11. Michael Lechner, 2005. "Some practical issues in the evaluation of heterogeneous labour market programmes by matching methods," Labor and Demography 0505006, EconWPA.
  12. repec:mpr:mprres:3005 is not listed on IDEAS
  13. Michael LECHNER, 2008. "A Note on the Common Support Problem in Applied Evaluation Studies," Annales d'Economie et de Statistique, ENSAE, issue 91-92, pages 217-235.
  14. Heckman, James J. & Lalonde, Robert J. & Smith, Jeffrey A., 1999. "The economics and econometrics of active labor market programs," Handbook of Labor Economics, in: O. Ashenfelter & D. Card (ed.), Handbook of Labor Economics, edition 1, volume 3, chapter 31, pages 1865-2097 Elsevier.
  15. Lechner, Michael & Smith, Jeffrey, 2003. "What is the Value Added by Caseworkers?," CEPR Discussion Papers 3825, C.E.P.R. Discussion Papers.
  16. Geweke, John & Keane, Michael P & Runkle, David, 1994. "Alternative Computational Approaches to Inference in the Multinomial Probit Model," The Review of Economics and Statistics, MIT Press, vol. 76(4), pages 609-32, November.
  17. Hugo Benitez-Silva & Moshe Buchinsky & John Rust, 2005. "How Large are the Classification Errors in the Social Security Disability Award Process?," Department of Economics Working Papers 05-02, Stony Brook University, Department of Economics.
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  19. Lechner, Michael, 1999. "Identification and Estimation of Causal Effects of Multiple Treatments Under the Conditional Independence Assumption," IZA Discussion Papers 91, Institute for the Study of Labor (IZA).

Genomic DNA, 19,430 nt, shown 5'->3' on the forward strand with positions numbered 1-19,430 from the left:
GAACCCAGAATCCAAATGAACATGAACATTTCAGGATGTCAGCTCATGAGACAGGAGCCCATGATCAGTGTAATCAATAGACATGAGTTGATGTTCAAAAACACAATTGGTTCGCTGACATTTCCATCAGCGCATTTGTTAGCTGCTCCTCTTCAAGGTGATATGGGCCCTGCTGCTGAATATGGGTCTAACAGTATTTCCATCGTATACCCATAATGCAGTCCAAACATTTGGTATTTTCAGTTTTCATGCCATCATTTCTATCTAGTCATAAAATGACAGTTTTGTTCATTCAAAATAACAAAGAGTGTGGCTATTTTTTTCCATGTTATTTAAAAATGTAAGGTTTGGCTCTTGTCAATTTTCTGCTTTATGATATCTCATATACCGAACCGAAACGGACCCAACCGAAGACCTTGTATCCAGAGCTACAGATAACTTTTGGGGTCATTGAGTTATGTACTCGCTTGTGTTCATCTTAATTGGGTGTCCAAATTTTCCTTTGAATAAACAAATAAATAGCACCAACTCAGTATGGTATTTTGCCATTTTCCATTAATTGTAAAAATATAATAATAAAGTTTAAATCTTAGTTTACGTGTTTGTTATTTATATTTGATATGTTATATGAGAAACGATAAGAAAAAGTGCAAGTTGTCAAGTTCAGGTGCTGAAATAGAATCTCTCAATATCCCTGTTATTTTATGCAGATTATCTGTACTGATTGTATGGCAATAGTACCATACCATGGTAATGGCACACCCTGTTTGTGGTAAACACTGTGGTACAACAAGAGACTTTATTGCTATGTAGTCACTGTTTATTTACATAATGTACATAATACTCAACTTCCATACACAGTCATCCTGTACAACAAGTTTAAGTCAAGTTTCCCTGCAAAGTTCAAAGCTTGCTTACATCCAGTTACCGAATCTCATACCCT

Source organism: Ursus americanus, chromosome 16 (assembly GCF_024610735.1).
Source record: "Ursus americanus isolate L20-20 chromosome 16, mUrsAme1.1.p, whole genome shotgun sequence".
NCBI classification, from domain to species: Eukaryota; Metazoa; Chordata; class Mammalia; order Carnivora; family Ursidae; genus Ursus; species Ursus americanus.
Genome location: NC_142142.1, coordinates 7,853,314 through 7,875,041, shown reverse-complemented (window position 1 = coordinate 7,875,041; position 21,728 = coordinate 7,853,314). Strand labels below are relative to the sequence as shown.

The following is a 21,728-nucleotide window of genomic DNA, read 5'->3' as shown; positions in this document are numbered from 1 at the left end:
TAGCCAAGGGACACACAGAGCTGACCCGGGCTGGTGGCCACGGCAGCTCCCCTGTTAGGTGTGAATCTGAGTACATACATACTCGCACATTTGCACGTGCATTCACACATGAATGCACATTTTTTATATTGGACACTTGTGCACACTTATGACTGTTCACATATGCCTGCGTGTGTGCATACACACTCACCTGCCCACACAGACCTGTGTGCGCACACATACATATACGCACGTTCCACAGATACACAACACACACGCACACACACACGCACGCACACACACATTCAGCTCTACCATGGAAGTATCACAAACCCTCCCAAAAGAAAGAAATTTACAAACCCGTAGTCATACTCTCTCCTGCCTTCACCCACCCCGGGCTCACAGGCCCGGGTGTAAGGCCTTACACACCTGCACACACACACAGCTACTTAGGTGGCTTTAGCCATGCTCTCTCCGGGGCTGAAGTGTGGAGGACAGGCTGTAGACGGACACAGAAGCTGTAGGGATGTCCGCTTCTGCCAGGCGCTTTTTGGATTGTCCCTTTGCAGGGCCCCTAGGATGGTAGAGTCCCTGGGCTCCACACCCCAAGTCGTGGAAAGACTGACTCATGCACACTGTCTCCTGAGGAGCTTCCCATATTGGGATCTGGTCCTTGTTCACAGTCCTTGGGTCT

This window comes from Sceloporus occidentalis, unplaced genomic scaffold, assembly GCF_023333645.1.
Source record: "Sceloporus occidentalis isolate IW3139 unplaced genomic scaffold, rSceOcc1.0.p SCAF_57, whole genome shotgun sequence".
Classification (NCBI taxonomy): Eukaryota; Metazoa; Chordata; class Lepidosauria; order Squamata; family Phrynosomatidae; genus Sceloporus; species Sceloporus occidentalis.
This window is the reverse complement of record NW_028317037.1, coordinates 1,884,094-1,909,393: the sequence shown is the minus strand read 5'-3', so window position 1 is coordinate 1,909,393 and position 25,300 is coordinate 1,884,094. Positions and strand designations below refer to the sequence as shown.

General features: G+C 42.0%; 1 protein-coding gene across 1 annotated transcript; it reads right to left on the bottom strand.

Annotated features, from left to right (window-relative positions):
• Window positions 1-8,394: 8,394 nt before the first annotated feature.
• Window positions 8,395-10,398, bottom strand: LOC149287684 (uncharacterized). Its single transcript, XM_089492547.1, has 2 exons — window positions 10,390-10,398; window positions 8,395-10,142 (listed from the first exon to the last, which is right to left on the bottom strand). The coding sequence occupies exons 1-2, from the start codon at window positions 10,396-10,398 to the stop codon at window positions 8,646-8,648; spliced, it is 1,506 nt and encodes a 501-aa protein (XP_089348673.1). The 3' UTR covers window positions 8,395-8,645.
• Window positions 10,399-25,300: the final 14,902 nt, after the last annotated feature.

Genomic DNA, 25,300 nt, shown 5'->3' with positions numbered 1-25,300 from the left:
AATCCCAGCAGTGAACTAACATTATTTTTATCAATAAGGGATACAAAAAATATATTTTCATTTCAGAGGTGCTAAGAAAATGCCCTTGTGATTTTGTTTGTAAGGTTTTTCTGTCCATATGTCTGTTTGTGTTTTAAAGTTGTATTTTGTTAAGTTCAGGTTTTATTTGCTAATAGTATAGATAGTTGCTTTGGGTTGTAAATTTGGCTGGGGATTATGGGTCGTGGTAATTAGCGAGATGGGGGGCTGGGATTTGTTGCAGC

20. Lechner, Michael, 1999. "Earnings and Employment Effects of Continuous Off-the-Job Training in East Germany after Unification," Journal of Business & Economic Statistics, American Statistical Association, vol. 17(1), pages 74-90, January.
  21. Gerfin, Michael & Lechner, Michael, 2000. "Microeconometric Evaluation of the Active Labour Market Policy in Switzerland," IZA Discussion Papers 154, Institute for the Study of Labor (IZA).
  22. Russell Davidson & James G. MacKinnon, 1982. "Convenient Specification Tests for Logit and Probit Models," Working Papers 514, Queen's University, Department of Economics.
  23. Abbring, Jaap H. & van den Berg, Gerard J., 2003. "Analyzing the Effect of Dynamically Assigned Treatments Using Duration Models, Binary Treatment Models, and Panel Data Models," IZA Discussion Papers 831, Institute for the Study of Labor (IZA).
  24. Guido W. Imbens, 1999. "The Role of the Propensity Score in Estimating Dose-Response Functions," NBER Technical Working Papers 0237, National Bureau of Economic Research, Inc.
  25. Sianesi, Barbara, 2001. "An evaluation of the active labour market programmes in Sweden," Working Paper Series 2001:5, IFAU - Institute for Evaluation of Labour Market and Education Policy.
  26. Orme, Christopher, 1988. "The Calculation of the Information Matrix Test for Binary Data Models," The Manchester School of Economic & Social Studies, University of Manchester, vol. 56(4), pages 370-76, December.
  27. Mark C. Berger & Dan Black & Jeffrey Smith, 2000. "Evaluating Profiling as a Means of Allocating Government Services," UWO Department of Economics Working Papers 200018, University of Western Ontario, Department of Economics.
  28. Bell, Stephen H. & Orr, Larry L., 2002. "Screening (and creaming?) applicants to job training programs: the AFDC homemaker-home health aide demonstrations," Labour Economics, Elsevier, vol. 9(2), pages 279-301, April.
  29. Bera, Anil K & Jarque, Carlos M & Lee, Lung-Fei, 1984. "Testing the Normality Assumption in Limited Dependent Variable Models," International Economic Review, Department of Economics, University of Pennsylvania and Osaka University Institute of Social and Economic Research Association, vol. 25(3), pages 563-78, October.